Life can’t just be fun and games, and on Friday I had a needle core biopsy. Yes, my last CT scan showed some progression. Not a lot—characterized in the radiology report as “slight interval increase” but also not a little—“consolidation at the periphery of the remaining left lung has increased in size compared with 6/17/13, now measuring 4 × 1.9 cm in greatest axial dimension compared with 3 × 1.8 cm on 6/17/13.”
It was a great summer and my break from treatment was absolutely worth it. However, my lungs are getting a little noisy at night again and I’ve noticed more shortness of breath as well as a reduction in my level of energy. So…Dr. Shaw and I concluded that it was the right time to start looking into my next option. That may well be an anti-PD-1 human monoclonal antibody; an experimental treatment which falls under the umbrella of immunotherapy. An explanation of PD-1 quoted from InforMEDical: “The programmed death receptor 1 (PD1) and its ligands make up another physiologic immune checkpoint that is co-opted by some tumors leading to immune tolerance. Programmed death ligand 1 (PDL1) is expressed on several tumors, and can be induced by inflammation in the tumor microenvironment. On binding to PD1 on activated T cells, an inhibitory message is delivered to the T cell, resulting in T cell inactivation. Monoclonal antibodies to PD1 and PDL1 can block PD1 messaging, and allow T cells to proceed with a co-ordinated immune attack.”
Essentially, the hope is to kick-start or wake up a specific pathway of my own immune system. For a very accessible overview of PD-1/PDL-1, check out my friend Janet Daily-Freeman’s post on this subject. Janet is smart, funny, kind and a whiz at explaining and I highly recommend that you take a look at her wonderful blog; Gray Connections.
The experimental therapy which I am hoping to get a shot at is MK-3475 or lambrolizumab; this agent has shown impressive results in patients with advanced melanoma. However, before I can be admitted to the trial, a fresh biopsy was required. If PD-1 protein is isolated in my tumor sample, I’m a potential candidate.
So on Friday I had yet another needle core biopsy. The location of the greatest consolidation of my cancer remains problematic; against the pleura and adjacent to my heart. Last time the radiologist went in right through my left breast (!)—this time, the approach was from the side.
Prep involved fasting and although I was initially scheduled for early in the morning, my procedure was shoved back by several hours. The biopsy itself is a curious thing; you are given ‘twilight’ or light anesthesia so you remain awake but in a rather somnolent state (not prone to arguing). After my body was arranged on the table, I was strapped in and instructed to neither move, cough nor speak. I did none of the above and I’m pretty sure that when I was taken back to recovery, I was introduced as the best lung biopsy patient ever (I really though I heard that—may well have been a sweet dream induced by twilight!).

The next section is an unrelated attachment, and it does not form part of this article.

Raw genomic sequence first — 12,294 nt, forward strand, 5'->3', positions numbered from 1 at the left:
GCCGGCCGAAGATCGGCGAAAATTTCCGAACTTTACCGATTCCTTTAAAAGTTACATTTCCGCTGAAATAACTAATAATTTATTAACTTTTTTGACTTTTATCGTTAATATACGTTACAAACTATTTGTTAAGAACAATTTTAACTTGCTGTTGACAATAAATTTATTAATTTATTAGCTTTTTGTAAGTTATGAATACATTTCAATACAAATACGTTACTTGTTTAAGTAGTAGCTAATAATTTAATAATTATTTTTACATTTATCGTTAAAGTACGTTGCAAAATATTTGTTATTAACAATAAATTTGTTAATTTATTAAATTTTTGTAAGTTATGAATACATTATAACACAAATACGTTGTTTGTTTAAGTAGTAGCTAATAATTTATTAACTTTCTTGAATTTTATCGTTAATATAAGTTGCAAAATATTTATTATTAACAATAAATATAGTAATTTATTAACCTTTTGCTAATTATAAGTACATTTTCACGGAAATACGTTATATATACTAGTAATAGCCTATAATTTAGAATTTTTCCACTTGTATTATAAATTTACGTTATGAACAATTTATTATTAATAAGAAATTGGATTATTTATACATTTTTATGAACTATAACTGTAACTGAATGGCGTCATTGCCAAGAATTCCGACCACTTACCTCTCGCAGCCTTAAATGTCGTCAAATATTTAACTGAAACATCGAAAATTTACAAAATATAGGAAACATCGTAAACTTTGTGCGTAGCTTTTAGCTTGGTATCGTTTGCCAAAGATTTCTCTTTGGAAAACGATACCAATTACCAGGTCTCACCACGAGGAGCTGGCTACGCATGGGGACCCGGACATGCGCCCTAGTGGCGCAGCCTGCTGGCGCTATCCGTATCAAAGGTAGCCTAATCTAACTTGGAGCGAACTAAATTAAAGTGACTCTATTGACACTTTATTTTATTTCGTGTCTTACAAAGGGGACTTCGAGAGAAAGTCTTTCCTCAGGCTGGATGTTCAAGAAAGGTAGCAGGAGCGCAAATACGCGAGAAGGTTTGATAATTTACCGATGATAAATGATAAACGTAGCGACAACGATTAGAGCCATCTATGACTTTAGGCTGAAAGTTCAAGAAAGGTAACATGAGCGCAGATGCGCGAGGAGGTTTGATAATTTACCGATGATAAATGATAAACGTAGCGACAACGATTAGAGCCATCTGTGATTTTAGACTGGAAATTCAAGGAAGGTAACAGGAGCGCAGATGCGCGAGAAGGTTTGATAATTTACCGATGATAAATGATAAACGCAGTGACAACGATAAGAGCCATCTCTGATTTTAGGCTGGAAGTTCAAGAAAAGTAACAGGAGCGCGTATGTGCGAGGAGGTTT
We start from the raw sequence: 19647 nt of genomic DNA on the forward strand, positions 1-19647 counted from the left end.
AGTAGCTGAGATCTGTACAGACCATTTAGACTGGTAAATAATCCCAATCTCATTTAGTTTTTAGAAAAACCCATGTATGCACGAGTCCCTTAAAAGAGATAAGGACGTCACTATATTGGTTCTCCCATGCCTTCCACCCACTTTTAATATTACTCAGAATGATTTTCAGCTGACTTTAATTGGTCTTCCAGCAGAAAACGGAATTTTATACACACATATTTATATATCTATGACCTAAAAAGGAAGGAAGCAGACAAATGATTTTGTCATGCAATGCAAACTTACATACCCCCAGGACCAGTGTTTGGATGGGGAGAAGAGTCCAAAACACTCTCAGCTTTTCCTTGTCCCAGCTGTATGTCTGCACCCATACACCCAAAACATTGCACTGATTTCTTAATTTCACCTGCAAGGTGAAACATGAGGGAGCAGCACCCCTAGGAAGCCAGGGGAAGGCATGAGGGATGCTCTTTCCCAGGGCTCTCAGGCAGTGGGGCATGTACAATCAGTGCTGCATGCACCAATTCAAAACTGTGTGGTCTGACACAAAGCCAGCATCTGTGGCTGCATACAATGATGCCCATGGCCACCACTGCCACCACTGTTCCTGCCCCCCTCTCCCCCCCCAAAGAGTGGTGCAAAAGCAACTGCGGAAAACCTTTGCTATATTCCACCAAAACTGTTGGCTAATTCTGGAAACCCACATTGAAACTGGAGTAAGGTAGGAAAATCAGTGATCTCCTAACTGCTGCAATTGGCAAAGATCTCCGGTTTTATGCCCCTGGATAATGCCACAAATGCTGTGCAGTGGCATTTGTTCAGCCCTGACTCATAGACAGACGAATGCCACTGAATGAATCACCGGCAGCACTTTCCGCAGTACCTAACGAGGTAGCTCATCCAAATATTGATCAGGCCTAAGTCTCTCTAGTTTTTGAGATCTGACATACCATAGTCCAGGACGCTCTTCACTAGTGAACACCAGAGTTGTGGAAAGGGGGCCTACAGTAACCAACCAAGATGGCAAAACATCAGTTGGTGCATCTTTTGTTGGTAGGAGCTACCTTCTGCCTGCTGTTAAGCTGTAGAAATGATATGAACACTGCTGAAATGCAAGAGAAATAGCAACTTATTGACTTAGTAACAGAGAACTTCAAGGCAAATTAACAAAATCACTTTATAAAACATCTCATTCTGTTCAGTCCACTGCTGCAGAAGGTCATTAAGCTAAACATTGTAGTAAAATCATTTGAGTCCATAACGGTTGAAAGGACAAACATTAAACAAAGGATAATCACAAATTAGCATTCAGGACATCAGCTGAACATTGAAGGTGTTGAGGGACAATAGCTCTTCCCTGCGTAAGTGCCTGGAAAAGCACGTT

Then the hard part started, as you must lie on your stomach for three hours post-biopsy without moving or talking. Although it was a full house when I was wheeled into recovery, I was the last to leave. At one point two nurses started talking about cider donuts…it was torture. However, not being able to speak or even move a finger, I was unable to express my displeasure.
Room with a view
At hour one and three a portable x-ray machine was rolled in and the condition of my lungs checked. I developed a small pneumothorax and so earned myself a suite in the Swedish Hotel for the night—I mean Lunder Building. Not a bad place for a sleep-over.
Although the main objective of the biopsy was to attain tissue for the clinical trial, we had hoped that sufficient material would be recovered to start a cell line. Dr. Shaw called this morning with the news that once again, there were only enough cells to check for PD-1. Oh well–no cell line or mouse model this time. We also discussed a story on Yahoo News pertaining to Roche’s anti PD-1 antibody; specifically the fact that when the numbers were parsed, smokers showed a greater over-all response (26%) than non-smokers (10%). Although personally discouraging, in the bigger picture, it is great news. Smokers tend to have a more complicated mutation profile at diagnosis, and therefore have not responded as well as non-smokers to the inhibitors that target a specific mutation, and which have monopolized breakthrough status in the treatment of lung cancer in recent years.
I see Dr. Shaw in a week and at that time we should know whether or not my biopsy was positive for the PD-1 protein. If it is, I will likely go on trial and cross my fingers that I’m one of the 10% who respond. And if no PD-1 protein is found in my sample, well, that’s another discussion.